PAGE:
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Bluffton lamp-maker channels steampunk aesthetic

  • Steampunk lamps by Bluffton artist Tom Davis can be purchased at Two Women and a Warehouse. It can take Davis up to six hours to create a single lamp.
  • A gauge on one of Tom Davis' steampunk lamps, featured at Two Women in a Warehouse.
  • Photos by Julia Ritchey/Savannah Morning News - A steampunk lamp by Bluffton artist Tom Davis.

Among the many treasures scattered inside local consignment store Two Women and a Warehouse, a new line of hand-crafted steampunk lamps may be the ultimate find for retro-futurists.

The lamps, made of old gears, gauges, heavy bolts and Edison light bulbs, are the work of Bluffton-based artist Tom Davis.

Davis, a former public school teacher and girls basketball coach, began making them about five years ago after retiring from Ohio. He and his wife had always enjoyed going to auctions and estate sales and frequently bought and sold items at flea markets.

“In one of the first auctions, one of the lots I bought had some old plumbing supplies and I thought, ‘Well jeez, I can do something with those’ and ended up making pretty simple industrial-style table lamps,” he said.

He said he got the inspiration after visiting a store in the suburbs of Washington, D.C., where his daughter was living, and seeing old tools being repurposed as appliances.

“The first thing I saw was a floor lamp made out of a drill bit used to drill an oil or water well, and it was an articulated piece that had a shut-off valve where you could raise or lower the light,” he said.

That piece cost $2,000, and Davis was sure he could make something more basic for considerably less money.

Some of the first lamps he made in that style sold on consignment in another antique store in D.C.

“Because of the lofts and style of housing up there, they were pretty popular,” he said.

The word “steampunk” refers to a sub-genre of science fiction and fantasy that has influenced artistic styles and designs by tying together Victorian aesthetics with 19th century steam-powered machinery.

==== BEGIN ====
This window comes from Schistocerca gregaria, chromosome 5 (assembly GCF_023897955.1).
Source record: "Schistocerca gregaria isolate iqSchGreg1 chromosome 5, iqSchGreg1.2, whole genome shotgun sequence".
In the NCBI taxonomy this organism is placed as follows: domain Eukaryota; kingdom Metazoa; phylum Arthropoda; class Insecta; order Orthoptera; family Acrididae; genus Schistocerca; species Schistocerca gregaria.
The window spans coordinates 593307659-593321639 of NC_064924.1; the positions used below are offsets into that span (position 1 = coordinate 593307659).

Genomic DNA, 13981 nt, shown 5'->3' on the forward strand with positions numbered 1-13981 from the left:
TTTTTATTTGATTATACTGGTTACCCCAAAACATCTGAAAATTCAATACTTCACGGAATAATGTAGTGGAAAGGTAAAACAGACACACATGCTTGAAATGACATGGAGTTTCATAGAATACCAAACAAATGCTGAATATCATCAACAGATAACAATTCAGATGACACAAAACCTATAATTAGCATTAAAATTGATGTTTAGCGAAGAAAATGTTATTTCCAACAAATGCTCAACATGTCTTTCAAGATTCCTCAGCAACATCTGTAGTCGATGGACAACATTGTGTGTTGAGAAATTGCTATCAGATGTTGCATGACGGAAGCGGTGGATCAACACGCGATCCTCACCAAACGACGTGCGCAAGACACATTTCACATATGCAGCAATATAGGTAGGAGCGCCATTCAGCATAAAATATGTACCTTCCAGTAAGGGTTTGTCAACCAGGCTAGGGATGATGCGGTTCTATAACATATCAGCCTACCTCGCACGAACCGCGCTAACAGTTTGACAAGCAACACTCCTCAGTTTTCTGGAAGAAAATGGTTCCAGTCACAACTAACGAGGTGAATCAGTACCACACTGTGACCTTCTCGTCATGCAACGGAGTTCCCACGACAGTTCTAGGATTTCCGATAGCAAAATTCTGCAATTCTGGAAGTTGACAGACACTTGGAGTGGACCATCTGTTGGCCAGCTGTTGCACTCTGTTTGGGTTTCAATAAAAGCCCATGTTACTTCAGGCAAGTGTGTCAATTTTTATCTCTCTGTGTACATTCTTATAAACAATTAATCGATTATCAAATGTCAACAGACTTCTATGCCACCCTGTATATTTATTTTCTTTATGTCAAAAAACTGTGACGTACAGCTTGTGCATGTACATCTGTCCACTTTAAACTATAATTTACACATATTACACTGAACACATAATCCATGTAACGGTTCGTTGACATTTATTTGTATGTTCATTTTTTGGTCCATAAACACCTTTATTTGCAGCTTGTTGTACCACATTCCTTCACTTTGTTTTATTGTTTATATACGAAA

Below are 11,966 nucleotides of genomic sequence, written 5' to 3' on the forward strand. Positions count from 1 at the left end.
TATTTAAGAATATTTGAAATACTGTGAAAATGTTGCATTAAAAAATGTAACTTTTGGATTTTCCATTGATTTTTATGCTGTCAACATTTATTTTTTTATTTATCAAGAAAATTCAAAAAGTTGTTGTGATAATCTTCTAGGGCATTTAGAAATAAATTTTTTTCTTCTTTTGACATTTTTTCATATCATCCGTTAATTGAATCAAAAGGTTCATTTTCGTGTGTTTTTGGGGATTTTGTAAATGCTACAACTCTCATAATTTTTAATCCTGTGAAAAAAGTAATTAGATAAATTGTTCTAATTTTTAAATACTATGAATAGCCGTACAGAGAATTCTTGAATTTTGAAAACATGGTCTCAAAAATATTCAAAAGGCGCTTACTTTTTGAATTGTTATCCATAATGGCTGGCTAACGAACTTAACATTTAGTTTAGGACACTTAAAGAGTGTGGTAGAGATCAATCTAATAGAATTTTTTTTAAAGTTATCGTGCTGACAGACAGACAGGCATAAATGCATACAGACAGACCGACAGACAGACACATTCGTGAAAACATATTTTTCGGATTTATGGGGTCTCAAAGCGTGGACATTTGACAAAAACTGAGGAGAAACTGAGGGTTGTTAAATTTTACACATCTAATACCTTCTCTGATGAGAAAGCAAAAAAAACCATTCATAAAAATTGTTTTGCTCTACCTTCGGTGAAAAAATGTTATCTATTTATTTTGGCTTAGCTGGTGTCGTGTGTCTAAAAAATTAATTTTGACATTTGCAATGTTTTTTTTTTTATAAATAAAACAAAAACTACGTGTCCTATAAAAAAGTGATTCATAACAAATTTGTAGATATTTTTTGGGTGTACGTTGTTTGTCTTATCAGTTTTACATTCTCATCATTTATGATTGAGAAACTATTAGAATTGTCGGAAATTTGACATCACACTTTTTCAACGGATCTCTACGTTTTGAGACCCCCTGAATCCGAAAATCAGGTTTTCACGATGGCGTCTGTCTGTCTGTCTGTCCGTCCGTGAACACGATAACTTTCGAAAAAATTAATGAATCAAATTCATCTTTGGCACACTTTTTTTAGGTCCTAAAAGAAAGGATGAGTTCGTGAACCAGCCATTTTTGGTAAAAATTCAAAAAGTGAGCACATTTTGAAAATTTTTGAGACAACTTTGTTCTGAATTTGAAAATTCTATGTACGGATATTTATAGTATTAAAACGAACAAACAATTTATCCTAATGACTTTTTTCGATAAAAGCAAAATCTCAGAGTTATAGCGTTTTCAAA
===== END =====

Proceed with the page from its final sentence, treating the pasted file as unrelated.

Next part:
The steampunk aesthetic has gained popularity over the years, permeating pop culture from movies to television to specialty Lego sets.

Davis said he wasn’t necessarily out to create steampunk appliances but had accumulated the right components after years of thrifting. Each piece takes about five or six hours to make, typically, with most of that time dedicated to cleaning and painting the materials.

“I got to the point we had lights all over my house,” he said. “I fall in love with my work, and it’s hard to let go.”

He described the first couple of sales as “pretty stressful” but now enjoys seeing his work pop up in random places. Some dealers have purchased them for their own stores and marked the price up.

His lamps at Two Women and a Warehouse sell for roughly $85-$200, depending on the model, and come with the warning that they are extremely heavy — usually 30 pounds or more.

He’s made special trips to Akron and Cleveland, Ohio, to source the industrial-type raw materials he needs for his art. He’s also made table lights out of a 1940s vacuum cleaner, a footplate of a drum kit and an alternator from an ’85 Mustang.

“I feel I am an artist,” Davis said. “I believe in repurposing and recycling, and I like to tell people I make lights out of the junk they have in their garage.”

Davis said he doesn’t have plans to sell anywhere else right now but enjoys the compliments from customers for his unique wares.

“It’s not a full-time job for me. I do it for fun,” he said.

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Get the lamps

Bluffton-based artist Tom Davis’ lamps can be found at Two Women and a Warehouse, 2819 Bull St. in Savannah. For information, call 912-351-5040.

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